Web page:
Nutrition education for children has the potential to do great harm. I wonder why adding yogurt is not "healthy" or the assertion that the definition of "healthy" is low calorie. Low-calorie and low-fat diets fail nutritionally for small children (and fail for adults too.) I won't elaborate on why this is garbage "nutrition" info which is more harmful than helpful. (Think of a table of first grade comparing calorie and fat counts in the name of health-it's happening people.)

I spoke with the nice folks who worked for this farm/education group and explained that I was a family doctor and feeding specialist and that their info was wrong and dangerous. I also said I would not stick around for the cooking demo (fruit salsa, could be great, but don't want M hearing about "healthy" eating from these folks...) The lady explained that they had a dietitian come up with the materials and that they "struggled" with them.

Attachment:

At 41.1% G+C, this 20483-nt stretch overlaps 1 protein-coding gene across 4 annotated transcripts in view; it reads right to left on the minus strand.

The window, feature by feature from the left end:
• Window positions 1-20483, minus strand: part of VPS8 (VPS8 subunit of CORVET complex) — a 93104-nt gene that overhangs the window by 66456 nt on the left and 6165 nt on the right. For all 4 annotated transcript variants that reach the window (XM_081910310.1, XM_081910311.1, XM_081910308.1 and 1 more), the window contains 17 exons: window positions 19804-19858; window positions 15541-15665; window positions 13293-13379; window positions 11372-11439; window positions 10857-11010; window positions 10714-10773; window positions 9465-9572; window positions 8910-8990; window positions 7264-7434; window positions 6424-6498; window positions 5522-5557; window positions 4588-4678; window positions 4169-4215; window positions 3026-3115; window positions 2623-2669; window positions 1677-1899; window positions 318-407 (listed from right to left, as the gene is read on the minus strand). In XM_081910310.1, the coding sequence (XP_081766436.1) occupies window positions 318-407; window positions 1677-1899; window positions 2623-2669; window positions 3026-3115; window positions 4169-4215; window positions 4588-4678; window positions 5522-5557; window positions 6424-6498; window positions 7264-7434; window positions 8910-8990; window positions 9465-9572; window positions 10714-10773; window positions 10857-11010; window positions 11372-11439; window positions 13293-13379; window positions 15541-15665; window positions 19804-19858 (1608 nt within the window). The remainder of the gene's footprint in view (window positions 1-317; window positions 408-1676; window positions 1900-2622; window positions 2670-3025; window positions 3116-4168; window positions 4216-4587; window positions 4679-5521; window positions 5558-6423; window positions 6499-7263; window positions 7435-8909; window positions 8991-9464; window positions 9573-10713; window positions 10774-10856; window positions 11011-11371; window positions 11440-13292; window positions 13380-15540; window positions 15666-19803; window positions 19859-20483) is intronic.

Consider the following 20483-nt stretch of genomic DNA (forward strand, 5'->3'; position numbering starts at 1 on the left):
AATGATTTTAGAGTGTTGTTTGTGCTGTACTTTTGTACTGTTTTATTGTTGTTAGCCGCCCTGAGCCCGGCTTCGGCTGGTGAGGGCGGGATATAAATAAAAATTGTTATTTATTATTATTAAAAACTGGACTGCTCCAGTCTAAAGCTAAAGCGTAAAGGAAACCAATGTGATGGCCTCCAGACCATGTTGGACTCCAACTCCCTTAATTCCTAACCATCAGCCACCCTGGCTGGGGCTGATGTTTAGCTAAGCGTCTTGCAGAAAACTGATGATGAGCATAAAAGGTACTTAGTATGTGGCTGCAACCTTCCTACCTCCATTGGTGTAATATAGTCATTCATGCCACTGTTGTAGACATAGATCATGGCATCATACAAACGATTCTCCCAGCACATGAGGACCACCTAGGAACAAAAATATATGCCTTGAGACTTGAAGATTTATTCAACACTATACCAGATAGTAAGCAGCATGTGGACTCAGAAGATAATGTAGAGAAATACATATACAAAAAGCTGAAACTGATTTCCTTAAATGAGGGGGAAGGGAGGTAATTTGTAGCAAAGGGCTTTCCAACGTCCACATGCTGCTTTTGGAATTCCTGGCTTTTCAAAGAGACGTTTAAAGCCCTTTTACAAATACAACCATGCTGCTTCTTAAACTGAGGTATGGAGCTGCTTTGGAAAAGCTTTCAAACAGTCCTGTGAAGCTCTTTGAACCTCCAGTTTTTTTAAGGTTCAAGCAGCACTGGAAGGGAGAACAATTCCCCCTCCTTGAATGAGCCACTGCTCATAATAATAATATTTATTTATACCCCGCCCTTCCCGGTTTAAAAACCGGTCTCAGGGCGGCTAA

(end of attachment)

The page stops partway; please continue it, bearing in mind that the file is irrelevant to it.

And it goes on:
Brother. Stop. Don't wade in where you are not qualified, don't promote more craziness around food. Why not just color in the picture and talk about all the delicious foods at the market, talk about how gorgeous the colors are. Do your demo, be positive, be happy, let us taste the amazing fruits of our farmer's labors, just leave "health," calories, fat out of it. It managed to do what so much nutrition and health info does these days, take such potential and passion and energy- and poison it with misinformation and misguided food moralism.

(BTW, I couldn't help saying, "More cowbell!" ala SNL. I thought I was pretty clever...)

Keep your eyes out for garbage nutrition messages aimed at kids. Share them here! I think you'll be surprised what you find when you open your eyes...

Tuesday, August 17, 2010

morning TV and the best quote from Governor Huckabee

So I was walking on my treadmill yesterday flipping through morning TV (we are going to get a DVR box as I can't stand live TV, especially in the mornings...)

So the Huckabee Show was on Fox. He had three "experts:" Meme Roth, Miss Plus-sized Elite and Kathy Ireland. Same old same old from the guests (Meme-"but obesity is the devil!!!"/Miss Plus-sized "accept and love yourself...") but Huckabee came out with a few choice lines given his history...

I paraphrase as accurately as possible without a rewind or text: